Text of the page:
Immune checkpoint inhibitors (ICIs) are a class of molecules that target specific biochemical pathways involved in regulating immune responses. These pathways, known as immune checkpoints, play a critical role in modulating the activity of immune cells, particularly T cells, to prevent inappropriate responses to threats and maintain immune homeostasis. Chimeric antigen receptor T (CAR-T) cells are subject to molecular signals of this type in their surroundings. This is exploited by tumor cells, as they try to change the chemistry of their immediate environment into one which lulls attacking immune cells into a stupor, or towards programmed cell death. However, pairing the administration of CAR-T therapy with signal molecules which counteract those soporific messages from tumor cells may boost the efficacy of CAR-T therapy.

Key checkpoint molecules such as programmed cell death protein 1 (PD-1) and its ligand, programmed death-ligand 1 (PD-L1), cytotoxic T-lymphocyte-associated protein 4 (CTLA-4), lymphocyte activation gene 3 (LAG-3), and T cell immunoglobulin and mucin-domain containing-3 (TIM-3) play critical roles in T cell exhaustion and dysfunction within the tumor micro-environment (TME).

Cancer cells often upregulate PD-L1 expression as a mechanism to evade immune surveillance. Monoclonal antibodies targeting either PD-1 or PD-L1 can block this interaction, allowing T cells to recognize and attack cancer cells more effectively. Multiple such therapies have received FDA approval.1

CTLA-4, acts as a negative regulator of T cell activation. Blockade of CTLA-4 with ICIs can enhance T cell activation and proliferation, leading to improved anti-tumor immune responses. Clinical trials have shown that the CTLA-4 inhibitor ipilimumab is effective in treating melanoma, renal cell carcinoma, and colorectal cancer, leading to approval for clinical applications.2

Lymphocyte activation gene 3 (LAG-3) and T cell immunoglobulin and mucin-domain containing-3 (TIM-3) are involved in regulating T cell function and can become upregulated in the TME, contributing to T cell exhaustion. While FDA-approved inhibitor options exist for LAG-3, the same is not yet true for TIM-3.3

Going a step further than the application of any of these therapies alone or in combination, research is ongoing which explores the administration of drugs targeting ICIs simultaneously with CAR-T therapy.4 One potential avenue is systemic administration of the drug. There may be a higher risk of side effects with systemic administration, however, as the immune checkpoint which serves an innate immunomodulatory function is interrupted body-wide. Conversely, CAR-T cells can be made to express antibodies themselves against the ICI molecules being manufactured by tumor cells. This way, the effect of the anti-ICI antibodies may be contained to malignant foci without affecting the rest of the body.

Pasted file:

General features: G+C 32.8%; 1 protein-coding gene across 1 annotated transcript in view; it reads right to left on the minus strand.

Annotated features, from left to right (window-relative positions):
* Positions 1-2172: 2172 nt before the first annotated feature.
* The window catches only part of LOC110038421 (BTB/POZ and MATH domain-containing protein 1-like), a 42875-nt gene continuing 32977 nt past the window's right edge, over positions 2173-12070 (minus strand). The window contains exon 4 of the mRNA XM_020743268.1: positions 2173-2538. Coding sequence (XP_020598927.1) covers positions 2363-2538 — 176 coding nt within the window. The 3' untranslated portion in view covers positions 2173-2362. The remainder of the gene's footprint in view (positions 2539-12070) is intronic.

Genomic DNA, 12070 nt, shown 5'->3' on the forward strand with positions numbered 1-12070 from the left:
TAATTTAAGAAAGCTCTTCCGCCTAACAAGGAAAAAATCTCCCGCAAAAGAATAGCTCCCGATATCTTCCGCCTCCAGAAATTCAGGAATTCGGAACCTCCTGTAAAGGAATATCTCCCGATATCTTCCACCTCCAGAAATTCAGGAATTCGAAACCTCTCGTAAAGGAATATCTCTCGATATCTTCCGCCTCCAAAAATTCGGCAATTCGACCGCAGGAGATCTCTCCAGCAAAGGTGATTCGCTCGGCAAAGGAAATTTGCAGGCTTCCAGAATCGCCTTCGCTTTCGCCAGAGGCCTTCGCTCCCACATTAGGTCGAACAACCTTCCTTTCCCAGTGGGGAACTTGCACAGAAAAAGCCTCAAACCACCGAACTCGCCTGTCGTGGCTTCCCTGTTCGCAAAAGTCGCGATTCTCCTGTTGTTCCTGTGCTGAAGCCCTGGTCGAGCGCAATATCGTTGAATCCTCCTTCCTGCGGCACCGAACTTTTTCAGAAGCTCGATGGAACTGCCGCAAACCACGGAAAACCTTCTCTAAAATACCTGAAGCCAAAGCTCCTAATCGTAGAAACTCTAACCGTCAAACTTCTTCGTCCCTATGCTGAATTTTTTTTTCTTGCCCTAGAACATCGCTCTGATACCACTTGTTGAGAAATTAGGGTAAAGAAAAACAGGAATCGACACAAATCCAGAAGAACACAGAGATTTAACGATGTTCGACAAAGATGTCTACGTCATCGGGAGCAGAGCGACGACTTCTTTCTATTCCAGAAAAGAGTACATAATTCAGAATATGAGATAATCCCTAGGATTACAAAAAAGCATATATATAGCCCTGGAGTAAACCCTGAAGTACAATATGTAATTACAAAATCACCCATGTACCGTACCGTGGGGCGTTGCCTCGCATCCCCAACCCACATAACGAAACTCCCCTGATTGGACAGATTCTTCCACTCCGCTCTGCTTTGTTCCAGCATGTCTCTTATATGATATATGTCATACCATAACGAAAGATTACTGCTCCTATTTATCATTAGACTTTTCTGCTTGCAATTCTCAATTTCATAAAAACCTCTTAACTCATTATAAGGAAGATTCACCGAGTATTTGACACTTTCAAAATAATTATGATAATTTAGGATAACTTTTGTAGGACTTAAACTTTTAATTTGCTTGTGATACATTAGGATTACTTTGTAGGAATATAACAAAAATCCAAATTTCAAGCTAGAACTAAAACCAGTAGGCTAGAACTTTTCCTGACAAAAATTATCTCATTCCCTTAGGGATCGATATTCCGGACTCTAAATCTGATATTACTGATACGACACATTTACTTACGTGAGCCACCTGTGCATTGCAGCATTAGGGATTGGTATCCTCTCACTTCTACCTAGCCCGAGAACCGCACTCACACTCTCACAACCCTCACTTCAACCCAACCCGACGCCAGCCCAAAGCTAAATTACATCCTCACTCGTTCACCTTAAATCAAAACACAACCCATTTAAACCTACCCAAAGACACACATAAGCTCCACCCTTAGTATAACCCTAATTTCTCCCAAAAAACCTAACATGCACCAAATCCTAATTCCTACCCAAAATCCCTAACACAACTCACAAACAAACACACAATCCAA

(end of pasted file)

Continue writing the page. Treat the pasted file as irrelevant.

While this work is still being developed and refined, the hope is that multiple powerful weapons can eventually be brought to bear simultaneously against the stealthy foe that is cancer. Combination therapies of different kinds are being explored. Some examples include using multiple anti-ICI therapies at once, CAR-T cells targeting multiple antigens at once, employing modified T-cells alongside modified Natural Killer cells, as well as the combination of CAR-T cells with ICI-targeting drugs. These numerous avenues bode well for the future.



  1. Li, Y., Li, F., Jiang, F., Lv, X., Zhang, R., Lu, A., & Zhang, G. (2016). A Mini-Review for Cancer Immunotherapy: Molecular Understanding of PD-1/PD-L1 Pathway & Translational Blockade of Immune Checkpoints. International Journal of Molecular Sciences, 17(7), 1151.
  2. Vaddepally, R.K., Kharel, P., Pandey, R., Garje, R., & Chandra, A.B. (2020). Review of Indications of FDA-Approved Immune Checkpoint Inhibitors per NCCN Guidelines with the Level of Evidence. Cancers, 12(3), 738.
  3. Chocarro, L., Bocanegra, A., Blanco, E., Fernández-Rubio, L., Arasanz, H., Echaide, M., Garnica, M., Ramos, P., Piñeiro-Hermida, S., Vera, R., & et al. (2022). Cutting-Edge: Preclinical and Clinical Development of the First Approved Lag-3 Inhibitor. Cells, 11(15), 2351.
  4. Lv, Y., Luo, X., Xie, Z., Qiu, J., Yang, J., Deng, Y., Long, R., Tang, G., Zhang, C., & Zuo, J. (2024). Prospects and challenges of CAR-T cell therapy combined with ICIs. Frontiers in Oncology, 14.